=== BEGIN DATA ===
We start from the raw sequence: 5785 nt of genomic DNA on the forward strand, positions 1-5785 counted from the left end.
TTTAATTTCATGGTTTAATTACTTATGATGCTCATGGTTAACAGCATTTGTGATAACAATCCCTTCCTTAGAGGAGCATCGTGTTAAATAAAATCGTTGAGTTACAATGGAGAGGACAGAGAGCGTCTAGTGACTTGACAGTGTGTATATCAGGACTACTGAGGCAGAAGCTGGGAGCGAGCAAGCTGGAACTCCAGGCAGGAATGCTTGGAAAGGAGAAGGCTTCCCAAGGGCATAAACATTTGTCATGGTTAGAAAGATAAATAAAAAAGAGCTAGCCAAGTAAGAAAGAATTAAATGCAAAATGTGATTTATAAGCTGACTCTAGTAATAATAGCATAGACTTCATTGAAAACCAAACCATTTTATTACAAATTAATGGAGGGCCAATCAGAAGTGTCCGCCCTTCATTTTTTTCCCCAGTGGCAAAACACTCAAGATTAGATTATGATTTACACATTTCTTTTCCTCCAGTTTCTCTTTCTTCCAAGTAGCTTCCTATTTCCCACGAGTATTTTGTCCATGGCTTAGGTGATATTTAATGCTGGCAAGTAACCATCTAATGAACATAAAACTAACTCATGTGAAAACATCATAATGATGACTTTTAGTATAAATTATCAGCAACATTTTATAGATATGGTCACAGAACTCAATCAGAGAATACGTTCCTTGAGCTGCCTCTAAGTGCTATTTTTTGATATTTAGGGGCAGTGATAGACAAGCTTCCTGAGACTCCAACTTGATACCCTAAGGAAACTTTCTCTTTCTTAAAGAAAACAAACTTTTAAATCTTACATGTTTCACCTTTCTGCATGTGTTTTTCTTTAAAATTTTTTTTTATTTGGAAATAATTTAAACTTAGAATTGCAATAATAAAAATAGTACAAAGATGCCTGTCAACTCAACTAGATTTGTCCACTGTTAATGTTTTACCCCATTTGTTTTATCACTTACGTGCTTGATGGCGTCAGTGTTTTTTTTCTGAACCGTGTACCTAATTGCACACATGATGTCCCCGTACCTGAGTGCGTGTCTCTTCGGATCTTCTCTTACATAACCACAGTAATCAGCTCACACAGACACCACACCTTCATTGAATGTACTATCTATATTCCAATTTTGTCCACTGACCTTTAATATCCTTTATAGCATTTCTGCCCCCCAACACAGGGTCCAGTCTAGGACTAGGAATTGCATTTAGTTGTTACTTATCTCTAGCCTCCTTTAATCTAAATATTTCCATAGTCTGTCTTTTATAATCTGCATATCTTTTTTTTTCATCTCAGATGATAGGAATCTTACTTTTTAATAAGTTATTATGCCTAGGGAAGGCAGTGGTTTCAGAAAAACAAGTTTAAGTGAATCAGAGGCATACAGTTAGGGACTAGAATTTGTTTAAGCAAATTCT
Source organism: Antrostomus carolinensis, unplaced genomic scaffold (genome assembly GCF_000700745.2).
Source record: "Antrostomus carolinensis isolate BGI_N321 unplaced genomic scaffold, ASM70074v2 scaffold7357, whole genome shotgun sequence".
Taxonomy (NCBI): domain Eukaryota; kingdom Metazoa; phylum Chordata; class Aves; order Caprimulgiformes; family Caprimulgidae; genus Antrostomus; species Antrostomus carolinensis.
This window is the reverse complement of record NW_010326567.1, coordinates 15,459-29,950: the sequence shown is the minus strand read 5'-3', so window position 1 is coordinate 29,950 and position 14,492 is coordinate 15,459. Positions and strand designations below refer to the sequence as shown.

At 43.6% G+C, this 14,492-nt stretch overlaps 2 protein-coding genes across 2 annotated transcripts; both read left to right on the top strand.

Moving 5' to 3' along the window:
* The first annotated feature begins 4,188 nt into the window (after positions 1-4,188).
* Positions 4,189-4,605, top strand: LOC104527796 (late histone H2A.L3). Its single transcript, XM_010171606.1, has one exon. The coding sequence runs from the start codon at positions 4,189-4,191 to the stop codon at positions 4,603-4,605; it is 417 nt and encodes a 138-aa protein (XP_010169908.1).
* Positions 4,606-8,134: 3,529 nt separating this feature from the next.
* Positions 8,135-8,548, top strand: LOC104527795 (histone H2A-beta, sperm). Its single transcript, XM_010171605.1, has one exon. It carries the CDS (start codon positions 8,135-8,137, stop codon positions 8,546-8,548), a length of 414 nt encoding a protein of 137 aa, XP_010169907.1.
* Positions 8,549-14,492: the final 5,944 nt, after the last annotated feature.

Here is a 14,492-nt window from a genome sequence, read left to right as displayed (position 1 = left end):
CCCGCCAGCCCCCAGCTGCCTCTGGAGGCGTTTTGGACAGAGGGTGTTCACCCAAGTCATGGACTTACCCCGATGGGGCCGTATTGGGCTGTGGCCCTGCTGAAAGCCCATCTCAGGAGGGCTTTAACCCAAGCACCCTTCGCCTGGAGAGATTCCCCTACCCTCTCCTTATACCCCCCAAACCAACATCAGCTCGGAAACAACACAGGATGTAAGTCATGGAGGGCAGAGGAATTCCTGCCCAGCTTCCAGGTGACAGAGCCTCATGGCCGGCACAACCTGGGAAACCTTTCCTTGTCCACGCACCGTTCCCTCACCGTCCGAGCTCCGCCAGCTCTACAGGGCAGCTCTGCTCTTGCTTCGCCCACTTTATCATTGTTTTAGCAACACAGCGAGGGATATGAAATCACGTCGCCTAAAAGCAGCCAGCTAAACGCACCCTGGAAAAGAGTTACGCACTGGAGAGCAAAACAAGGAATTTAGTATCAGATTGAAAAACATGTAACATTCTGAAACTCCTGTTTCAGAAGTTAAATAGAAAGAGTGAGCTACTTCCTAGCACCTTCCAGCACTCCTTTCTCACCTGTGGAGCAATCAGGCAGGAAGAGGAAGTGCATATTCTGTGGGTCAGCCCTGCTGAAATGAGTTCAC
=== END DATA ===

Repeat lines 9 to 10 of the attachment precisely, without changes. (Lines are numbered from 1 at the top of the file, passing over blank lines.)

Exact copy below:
* The first annotated feature begins 4,188 nt into the window (after positions 1-4,188).
* Positions 4,189-4,605, top strand: LOC104527796 (late histone H2A.L3). Its single transcript, XM_010171606.1, has one exon. The coding sequence runs from the start codon at positions 4,189-4,191 to the stop codon at positions 4,603-4,605; it is 417 nt and encodes a 138-aa protein (XP_010169908.1).